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The Dinosaurs and Prehistoric Animals of Maryland

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Maryland is a fairly small state, but some very big dinosaurs and prehistoric animals have been discovered there, as listed below. (See an interactive map of dinosaurs and prehistoric animals in the United States.)

1. Astrodon

astrodon
Dmitri Bogdanov

The official state dinosaur of Maryland, Astrodon was a 50-foot-long, 20-ton sauropod that may or may not have been the same creature as Pleurocoelus (below). In any event, the importance of Astrodon is more historical than paleontological; two of its teeth were dug up in Maryland in 1859, the first dinosaur ever to be discovered in this small state.

2. Cetotherium

cetotherium
Nobu Tamura

For all intents and purposes, Cetotherium can be considered a smaller, sleeker version of the modern gray whale, about one-third the length of its famous descendant. The odd thing about Maryland's Cetotherium specimen is that the fossils of this prehistoric whale have been most often found off the shores of Eurasia, not the Atlantic coast!

3. Ecphora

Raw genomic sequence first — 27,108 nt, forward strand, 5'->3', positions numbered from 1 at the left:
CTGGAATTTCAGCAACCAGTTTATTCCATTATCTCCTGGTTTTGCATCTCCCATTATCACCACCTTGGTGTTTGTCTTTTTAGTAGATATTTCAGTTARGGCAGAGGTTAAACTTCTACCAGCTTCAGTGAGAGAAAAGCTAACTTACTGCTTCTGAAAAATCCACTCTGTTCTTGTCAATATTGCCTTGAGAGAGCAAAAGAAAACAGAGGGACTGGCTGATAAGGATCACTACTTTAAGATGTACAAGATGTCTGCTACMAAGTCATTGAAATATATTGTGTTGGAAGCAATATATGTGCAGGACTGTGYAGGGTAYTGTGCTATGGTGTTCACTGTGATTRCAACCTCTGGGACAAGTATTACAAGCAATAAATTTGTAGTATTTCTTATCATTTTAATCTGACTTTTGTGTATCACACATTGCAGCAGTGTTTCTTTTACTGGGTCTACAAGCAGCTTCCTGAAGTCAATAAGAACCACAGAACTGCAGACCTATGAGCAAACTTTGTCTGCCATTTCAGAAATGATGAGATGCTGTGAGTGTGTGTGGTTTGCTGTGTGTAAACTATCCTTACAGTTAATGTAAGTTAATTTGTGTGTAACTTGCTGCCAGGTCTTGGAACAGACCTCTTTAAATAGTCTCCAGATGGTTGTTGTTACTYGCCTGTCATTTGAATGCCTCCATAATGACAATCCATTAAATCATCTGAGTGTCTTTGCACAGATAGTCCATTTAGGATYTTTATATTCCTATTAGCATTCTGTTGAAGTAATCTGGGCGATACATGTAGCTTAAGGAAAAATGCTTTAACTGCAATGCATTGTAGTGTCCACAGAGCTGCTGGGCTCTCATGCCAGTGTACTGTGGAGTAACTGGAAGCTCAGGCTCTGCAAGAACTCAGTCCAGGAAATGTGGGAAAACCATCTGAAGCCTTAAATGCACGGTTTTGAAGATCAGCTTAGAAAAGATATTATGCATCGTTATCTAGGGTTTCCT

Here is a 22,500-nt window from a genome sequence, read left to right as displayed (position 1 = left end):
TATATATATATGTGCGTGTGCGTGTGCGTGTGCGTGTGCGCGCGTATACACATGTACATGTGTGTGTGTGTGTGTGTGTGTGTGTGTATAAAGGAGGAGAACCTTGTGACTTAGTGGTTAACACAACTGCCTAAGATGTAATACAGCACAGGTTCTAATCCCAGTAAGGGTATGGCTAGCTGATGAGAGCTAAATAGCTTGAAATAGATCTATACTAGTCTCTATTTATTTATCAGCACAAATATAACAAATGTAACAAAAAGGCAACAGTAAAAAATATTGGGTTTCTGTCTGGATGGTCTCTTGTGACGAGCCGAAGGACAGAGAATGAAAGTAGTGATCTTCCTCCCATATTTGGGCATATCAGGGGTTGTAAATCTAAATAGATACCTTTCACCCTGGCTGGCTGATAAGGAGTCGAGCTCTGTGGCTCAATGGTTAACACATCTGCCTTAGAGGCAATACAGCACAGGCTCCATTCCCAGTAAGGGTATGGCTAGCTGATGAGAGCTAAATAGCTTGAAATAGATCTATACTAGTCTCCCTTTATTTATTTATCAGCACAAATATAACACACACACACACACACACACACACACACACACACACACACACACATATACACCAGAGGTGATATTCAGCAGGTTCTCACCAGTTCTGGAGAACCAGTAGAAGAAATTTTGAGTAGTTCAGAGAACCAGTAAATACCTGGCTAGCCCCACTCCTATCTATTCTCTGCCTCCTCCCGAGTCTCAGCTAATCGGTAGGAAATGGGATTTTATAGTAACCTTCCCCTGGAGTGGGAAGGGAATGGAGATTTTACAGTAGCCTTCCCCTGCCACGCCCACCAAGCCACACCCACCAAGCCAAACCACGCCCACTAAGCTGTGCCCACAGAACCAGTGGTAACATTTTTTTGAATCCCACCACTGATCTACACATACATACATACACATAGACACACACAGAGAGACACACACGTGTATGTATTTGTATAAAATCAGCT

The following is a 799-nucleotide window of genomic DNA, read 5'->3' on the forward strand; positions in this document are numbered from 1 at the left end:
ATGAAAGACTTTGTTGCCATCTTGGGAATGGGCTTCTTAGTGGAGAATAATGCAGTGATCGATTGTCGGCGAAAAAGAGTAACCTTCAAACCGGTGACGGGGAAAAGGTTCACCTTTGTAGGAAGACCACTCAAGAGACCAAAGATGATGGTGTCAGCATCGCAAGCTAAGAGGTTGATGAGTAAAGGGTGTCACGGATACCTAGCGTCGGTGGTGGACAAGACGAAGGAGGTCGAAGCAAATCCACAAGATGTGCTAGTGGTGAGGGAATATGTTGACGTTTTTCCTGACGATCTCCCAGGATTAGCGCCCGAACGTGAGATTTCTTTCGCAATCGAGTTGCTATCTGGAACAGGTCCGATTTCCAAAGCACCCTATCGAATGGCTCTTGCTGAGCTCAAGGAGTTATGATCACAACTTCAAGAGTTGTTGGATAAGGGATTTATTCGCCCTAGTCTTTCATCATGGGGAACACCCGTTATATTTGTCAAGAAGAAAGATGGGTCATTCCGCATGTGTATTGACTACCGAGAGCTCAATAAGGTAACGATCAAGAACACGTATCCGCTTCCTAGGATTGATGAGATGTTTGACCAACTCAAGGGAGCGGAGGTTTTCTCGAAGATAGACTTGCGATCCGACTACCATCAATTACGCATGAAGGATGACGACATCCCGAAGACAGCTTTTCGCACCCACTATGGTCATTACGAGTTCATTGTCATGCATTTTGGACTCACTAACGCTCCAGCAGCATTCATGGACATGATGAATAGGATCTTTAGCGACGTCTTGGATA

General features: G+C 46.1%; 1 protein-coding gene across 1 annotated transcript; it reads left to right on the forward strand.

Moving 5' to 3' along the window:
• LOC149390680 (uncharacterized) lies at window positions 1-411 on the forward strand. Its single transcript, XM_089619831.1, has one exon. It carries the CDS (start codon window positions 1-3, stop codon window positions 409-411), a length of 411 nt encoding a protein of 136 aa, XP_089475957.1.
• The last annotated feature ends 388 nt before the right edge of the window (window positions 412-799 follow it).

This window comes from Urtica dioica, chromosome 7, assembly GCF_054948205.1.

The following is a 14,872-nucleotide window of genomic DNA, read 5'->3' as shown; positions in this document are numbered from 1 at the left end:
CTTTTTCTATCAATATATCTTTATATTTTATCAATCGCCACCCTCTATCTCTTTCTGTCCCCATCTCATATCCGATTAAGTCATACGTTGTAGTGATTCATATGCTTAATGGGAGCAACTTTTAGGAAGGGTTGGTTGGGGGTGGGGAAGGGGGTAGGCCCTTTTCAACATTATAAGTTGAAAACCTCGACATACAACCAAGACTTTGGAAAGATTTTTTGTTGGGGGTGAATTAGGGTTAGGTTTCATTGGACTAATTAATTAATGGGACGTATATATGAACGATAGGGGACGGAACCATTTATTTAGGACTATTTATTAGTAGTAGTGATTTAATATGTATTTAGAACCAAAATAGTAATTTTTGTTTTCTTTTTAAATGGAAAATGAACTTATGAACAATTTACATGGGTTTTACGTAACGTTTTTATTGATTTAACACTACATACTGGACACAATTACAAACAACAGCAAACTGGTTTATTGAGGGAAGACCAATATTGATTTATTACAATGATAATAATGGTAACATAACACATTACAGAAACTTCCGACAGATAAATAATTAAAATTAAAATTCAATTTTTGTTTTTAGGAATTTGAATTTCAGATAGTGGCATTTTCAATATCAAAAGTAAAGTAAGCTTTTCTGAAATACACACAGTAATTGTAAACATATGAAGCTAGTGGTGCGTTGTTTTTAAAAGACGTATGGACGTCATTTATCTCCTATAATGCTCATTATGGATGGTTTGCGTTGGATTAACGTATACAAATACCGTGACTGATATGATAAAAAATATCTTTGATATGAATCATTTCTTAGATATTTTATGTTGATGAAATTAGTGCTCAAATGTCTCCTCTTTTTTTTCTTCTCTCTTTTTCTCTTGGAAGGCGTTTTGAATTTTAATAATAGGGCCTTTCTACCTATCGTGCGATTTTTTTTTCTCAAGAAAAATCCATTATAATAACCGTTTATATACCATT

ecphora
Wikimedia Commons

Maryland's official state fossil, Ecphora was a large, predatory sea snail of the Miocene epoch. If the phrase "predatory snail" strikes you as funny, don't laugh: Ecphora was equipped with a long, toothed "radula" that it used to bore into the shells of other snails and mollusks and suck out the tasty guts nestled inside.

4. Pleurocoelus

pleurocoelus
Fort Worth Museum of Natural History

Oddly enough, Pleurocoelus is the official state dinosaur of Texas, which no one would consider close to Maryland. As mentioned above, this sauropod may or may not have been the same animal as Maryland's official dinosaur, Astrodon, and in any case Texans have been lobbying to change their state dinosaur to something more home-grown.

5. Propanoplosaurus

propanoplosaurus
R. Stanford
The recent discovery of Propanoplosaurus, in Maryland's Patuxent Formation, is important for two reasons. Not only is this the first undisputed nodosaur (a type of ankylosaur) to be discovered on the eastern seaboard, but it's also the first-ever dinosaur hatchling to be identified in this region, measuring only about a foot from head to tail.
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